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Friday, 15 July 2011

I spent a long time yesterday morning wrestling with a decision. Mercy is a ranch vehicle, which has been abused and neglected for several years. Had she been a horse she might have been put out to pasture; a milk cow, she would have been pet food.  The fact that she’s still going, has taken me to Chadron and Valentine several times yet still leaps up the precipitous west face here – I mean the track that leads from the red house to the higher ground – is close to miraculous. I have already put well over 3000 miles on her clock. But with no A.C. it’s not the most comfortable ride, even to town. I simply came to the conclusion yesterday that a round trip of 250 miles to Ainsworth, with the temperatures around 95, was more than I wanted to take on. So I ducked out of the Sandhills Discovery event, not without regrets. I’ll try to make Valentine on Saturday morning, mainly to hear Duane Gudgel talking about marketing.
So yesterday was suddenly free. And I capitalised. I wrote a chunk of the new long piece I am trying to get together, the one I mentioned in my July 4 entry – about my love affair with Nebraska. It’s very hard, when you’re in the middle of creating a piece – especially when you’ve had three or four stabs at it and are over-familiar with the content – to form any idea as to whether it’s really working or not. However, I have sufficient confidence in this to continue, knowing that I ought to be able to smooth off any rough edges later on. In my experience – and I reckon this will be my 19th or 20th full-length book (a dozen of them published) - it is so much easier to edit something you’ve written, however crude it is, than to start afresh.

Some time today I have to summon up the energy to clean and tidy. I have a visitor coming on Sunday, Don Green, former Dean of Humanities at Chadron State College. He’s on a long drive from his home in Florida, connecting up with various branches of his family. For some years he has been making occasional mention of his own work in progress, an autobiography. It’ll be interesting to find out how that’s coming on.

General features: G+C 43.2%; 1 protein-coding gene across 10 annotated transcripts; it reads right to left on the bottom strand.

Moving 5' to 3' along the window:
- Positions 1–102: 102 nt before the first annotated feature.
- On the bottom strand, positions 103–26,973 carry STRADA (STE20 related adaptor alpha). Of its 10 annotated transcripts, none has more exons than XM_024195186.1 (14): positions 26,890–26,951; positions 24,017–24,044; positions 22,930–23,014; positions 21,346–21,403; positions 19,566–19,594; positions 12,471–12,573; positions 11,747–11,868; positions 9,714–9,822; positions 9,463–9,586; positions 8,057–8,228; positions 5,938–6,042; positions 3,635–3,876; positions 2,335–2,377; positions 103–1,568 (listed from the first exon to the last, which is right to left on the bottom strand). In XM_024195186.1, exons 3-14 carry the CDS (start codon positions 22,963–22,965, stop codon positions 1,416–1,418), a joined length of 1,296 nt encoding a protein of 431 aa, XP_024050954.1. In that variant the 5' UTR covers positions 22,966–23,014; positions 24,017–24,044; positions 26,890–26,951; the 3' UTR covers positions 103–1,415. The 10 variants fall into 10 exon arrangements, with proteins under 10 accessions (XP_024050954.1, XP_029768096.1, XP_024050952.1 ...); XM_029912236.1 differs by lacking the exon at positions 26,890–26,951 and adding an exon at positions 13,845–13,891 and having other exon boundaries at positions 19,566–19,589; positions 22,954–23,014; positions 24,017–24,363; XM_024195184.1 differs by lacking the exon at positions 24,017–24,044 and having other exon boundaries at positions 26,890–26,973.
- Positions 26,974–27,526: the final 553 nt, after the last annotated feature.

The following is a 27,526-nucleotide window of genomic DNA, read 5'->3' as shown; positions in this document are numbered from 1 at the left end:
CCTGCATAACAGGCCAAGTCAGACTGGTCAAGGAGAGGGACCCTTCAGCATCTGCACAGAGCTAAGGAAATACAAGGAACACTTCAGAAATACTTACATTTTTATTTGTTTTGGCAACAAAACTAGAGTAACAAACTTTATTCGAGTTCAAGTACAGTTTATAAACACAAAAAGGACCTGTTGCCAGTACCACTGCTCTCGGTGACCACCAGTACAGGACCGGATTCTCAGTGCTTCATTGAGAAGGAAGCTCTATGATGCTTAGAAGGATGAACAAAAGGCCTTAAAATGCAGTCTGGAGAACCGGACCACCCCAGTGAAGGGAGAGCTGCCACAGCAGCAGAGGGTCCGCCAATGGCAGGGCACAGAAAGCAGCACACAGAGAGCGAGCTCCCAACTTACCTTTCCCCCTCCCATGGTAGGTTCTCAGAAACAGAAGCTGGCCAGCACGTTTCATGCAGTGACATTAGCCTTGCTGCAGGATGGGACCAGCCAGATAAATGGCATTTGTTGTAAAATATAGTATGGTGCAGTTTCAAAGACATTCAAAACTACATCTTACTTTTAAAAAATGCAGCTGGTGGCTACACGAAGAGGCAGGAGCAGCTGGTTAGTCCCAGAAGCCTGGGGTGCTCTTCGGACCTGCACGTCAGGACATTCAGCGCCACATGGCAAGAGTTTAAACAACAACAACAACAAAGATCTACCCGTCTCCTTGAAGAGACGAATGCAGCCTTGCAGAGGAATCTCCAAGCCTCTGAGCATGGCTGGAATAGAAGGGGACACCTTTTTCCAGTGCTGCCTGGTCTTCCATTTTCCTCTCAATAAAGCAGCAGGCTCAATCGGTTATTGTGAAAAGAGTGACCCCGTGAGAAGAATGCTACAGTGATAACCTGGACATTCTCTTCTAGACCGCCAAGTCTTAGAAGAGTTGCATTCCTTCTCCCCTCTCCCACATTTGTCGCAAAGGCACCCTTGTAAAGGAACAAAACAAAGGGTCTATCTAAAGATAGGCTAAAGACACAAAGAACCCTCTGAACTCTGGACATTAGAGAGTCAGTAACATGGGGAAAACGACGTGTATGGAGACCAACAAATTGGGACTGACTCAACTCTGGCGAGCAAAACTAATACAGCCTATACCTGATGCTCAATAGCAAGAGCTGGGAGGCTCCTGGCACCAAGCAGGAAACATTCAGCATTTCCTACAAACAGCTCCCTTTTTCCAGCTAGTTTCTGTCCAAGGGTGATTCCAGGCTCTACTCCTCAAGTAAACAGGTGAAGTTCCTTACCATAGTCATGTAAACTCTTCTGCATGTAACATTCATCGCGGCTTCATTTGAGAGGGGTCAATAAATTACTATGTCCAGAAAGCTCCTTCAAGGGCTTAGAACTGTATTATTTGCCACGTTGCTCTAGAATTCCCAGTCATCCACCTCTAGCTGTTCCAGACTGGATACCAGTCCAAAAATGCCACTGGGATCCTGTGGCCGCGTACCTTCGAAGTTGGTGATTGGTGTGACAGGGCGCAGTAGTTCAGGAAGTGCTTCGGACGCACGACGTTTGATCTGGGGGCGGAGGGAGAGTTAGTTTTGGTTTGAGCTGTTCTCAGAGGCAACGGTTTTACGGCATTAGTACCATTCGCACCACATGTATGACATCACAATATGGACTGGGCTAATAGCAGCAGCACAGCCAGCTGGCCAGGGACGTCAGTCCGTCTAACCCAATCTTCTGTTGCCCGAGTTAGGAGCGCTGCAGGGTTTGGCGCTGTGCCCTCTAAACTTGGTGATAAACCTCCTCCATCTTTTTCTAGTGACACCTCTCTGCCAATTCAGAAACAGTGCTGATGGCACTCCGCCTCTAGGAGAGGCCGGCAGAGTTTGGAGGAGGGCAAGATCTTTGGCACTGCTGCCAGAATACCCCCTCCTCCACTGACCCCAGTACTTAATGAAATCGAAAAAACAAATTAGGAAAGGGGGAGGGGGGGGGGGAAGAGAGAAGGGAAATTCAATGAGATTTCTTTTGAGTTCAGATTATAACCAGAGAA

I barely left the house yesterday, just a quiet stroll amongst the jungle of sunflowers that have recently started sprouting like – well, like weeds. They’re all around the house and already four or five feet tall. In fact, I have just gone out (wearing very little indeed) and found one that all but reaches the top of my head. Matt says he may come by and mow then before long, but warns that that’ll encourage the sand-burs. Meanwhile I take pleasure in cutting a few down with a casual swing of the scythe I found in the cellar. Every time I pick that I up I think of the English writer Hilaire Belloc, who, as well as writing some superbly funny rhymes for children, wrote a delightful essay on mowing hay with such an implement.

The vegetable garden is – dare I say it – thriving. I am eating lettuce every night with my dinner, there are three or four zucchini starting to plump up, and I have thinned out the beetroot to the point where I can see them starting to swell at the base. No flowers on the tomatoes yet, but I’m seeing more and more French beans appearing. For the second night in a row we have had half an inch or so of rain. I can’t remember the last time I watered.

It’s getting on for eight o’clock here, three in the afternoon back in England. That makes it seven hours (I believe) before my daughter and her team set off on that crazy sixty-mile hike I mentioned yesterday. I shall worry about them until I hear they’ve made it. About ten years ago I walked forty miles in twenty hours, but I had a night’s sleep in the woods halfway through that – and I was fifty years old; but I carried a twinge of pain in my hip for weeks and weeks afterwards.

Only a couple of pictures today. One is of the wild flowers about a hundred yards down the track from here, verbena and cone-flowers, with the sunflowers massing in the background. I thought it looked… summery.

The second is of what I take to be an evening primrose (there are apparently as many as twenty different species in this neck of the woods). I suspect this may be the four-point. They are currently blooming in great drifts along the roadside between here and town. From a distance they look not unlike the daffodils we see at home in April.

In theory I am now entering a period of sustained productive work. I really would rather laze about, drink beer and take the odd dip in the river, but I have been here before, 4-5000 words into a piece, staring at a mountain that has to be climbed, and know that in three or four weeks, if I can just keep banging out words, it’ll be a little less daunting.

Before I start, however, I will post this, and find out whether A. is a grandmother yet.

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